By Ray Sanchez | Havana Bureau | Sun Sentinel
Ike’s true fury may only be starting to show.
From the water-logged eastern provinces, where mudslides and rising waters kept hundreds of thousands of evacuees away from their homes, to the dilapidated tenements disintegrating in its wake, the fierce hurricane continued to punish Cuba long after it churned away into the distance.
Cuba’s official media Wednesday night reported 67 building collapses in this densely populated capital — 60 partially ruined, and seven destroyed — brought down by a combination of age, decay, neglect and Hurricane Ike’s torrential downpours and winds.
Just one day earlier, officials said 16 structures had given way to the storm, including four aged buildings in a single block that crumbled into rubble.
In its 41-hour odyssey across much of Cuba, Ike left a widespread swath of destruction nearly the full length of the island and claimed the lives of four people outside the nation’s capital.
On Wednesday, nearly 16 hours after Ike’s center had moved off toward the Gulf of Mexico, it took its fifth.
Shortly after 8 a.m., a concrete chunk of an adjoining building crashed through the roof of a tenement fronting Havana’s Malecon, triggering a chain reaction that toppled sections of floor after floor. Six hours later, emergency crews found 52-year-old Pedro Pablo Gonzalez’s body, buried under three stories of rubble.
Electrical power is out across much of the island, communications spotty. As many as 140,000 homes are damaged or destroyed, rain-swollen rivers have overflowed their banks, mudslides and felled trees block roads.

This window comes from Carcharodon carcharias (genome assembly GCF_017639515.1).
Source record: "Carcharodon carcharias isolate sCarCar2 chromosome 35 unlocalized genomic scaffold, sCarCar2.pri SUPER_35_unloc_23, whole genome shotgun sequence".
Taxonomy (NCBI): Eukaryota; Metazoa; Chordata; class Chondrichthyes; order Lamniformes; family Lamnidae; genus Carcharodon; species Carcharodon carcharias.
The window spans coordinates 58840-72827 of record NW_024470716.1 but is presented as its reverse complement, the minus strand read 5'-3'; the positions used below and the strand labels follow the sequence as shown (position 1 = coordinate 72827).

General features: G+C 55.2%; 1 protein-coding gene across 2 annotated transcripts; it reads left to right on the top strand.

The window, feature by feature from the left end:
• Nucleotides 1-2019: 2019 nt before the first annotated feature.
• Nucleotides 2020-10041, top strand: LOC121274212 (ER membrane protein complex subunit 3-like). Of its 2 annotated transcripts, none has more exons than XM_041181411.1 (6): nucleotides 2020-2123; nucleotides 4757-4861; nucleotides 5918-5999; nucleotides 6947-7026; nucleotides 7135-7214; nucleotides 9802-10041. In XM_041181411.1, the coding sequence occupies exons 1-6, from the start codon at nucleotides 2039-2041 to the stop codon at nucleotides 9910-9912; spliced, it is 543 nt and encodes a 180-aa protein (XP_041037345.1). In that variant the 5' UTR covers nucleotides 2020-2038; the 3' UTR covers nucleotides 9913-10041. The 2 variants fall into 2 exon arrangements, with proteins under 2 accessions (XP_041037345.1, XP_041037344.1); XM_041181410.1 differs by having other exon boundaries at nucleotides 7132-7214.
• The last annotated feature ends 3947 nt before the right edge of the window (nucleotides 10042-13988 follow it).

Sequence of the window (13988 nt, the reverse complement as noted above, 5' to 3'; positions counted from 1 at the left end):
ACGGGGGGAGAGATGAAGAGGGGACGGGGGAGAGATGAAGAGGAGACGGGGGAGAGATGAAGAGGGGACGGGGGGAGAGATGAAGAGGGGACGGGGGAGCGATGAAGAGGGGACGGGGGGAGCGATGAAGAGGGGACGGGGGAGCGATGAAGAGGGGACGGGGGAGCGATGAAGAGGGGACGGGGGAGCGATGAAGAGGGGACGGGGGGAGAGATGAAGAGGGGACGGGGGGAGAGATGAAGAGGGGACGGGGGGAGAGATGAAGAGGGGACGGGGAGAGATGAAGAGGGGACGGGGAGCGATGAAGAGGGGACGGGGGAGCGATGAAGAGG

The catastrophic one-two punch delivered by Hurricanes Gustav and Ike, which struck Cuba just eight days apart, could result in billions of dollars of damage for the cash-starved island, according to preliminary estimates.
But even as rebuilding and relief efforts began, Cubans know Ike may still have more in store.
In Granma, heavy rains filled dams beyond capacity, keeping more than 340,000 people away from their homes.
In western Pinar del Rio reservoir levels splashed dangerously close to overflowing, threatening to flood nearby communities and roads, state media said.
In Havana, which occupies less than 1 percent of the country’s territory but is home to about 20 percent of Cuba’s 11 million inhabitants, much of the city’s aging, poorly maintained housing stock is in precarious condition. Buildings collapse in much lesser storms, and more may come down as the weakened cement dries.
A section of the decrepit building that set off the collapse that killed Pedro Pablo Gonzalez on Wednesday had itself tumbled to the ground in April.
Eleven families were forced into the street, and the building was left vacant and abandoned — but neither repaired nor torn down.
“They knew this would happen,” said Tania Castillo. “It was only a matter of time.”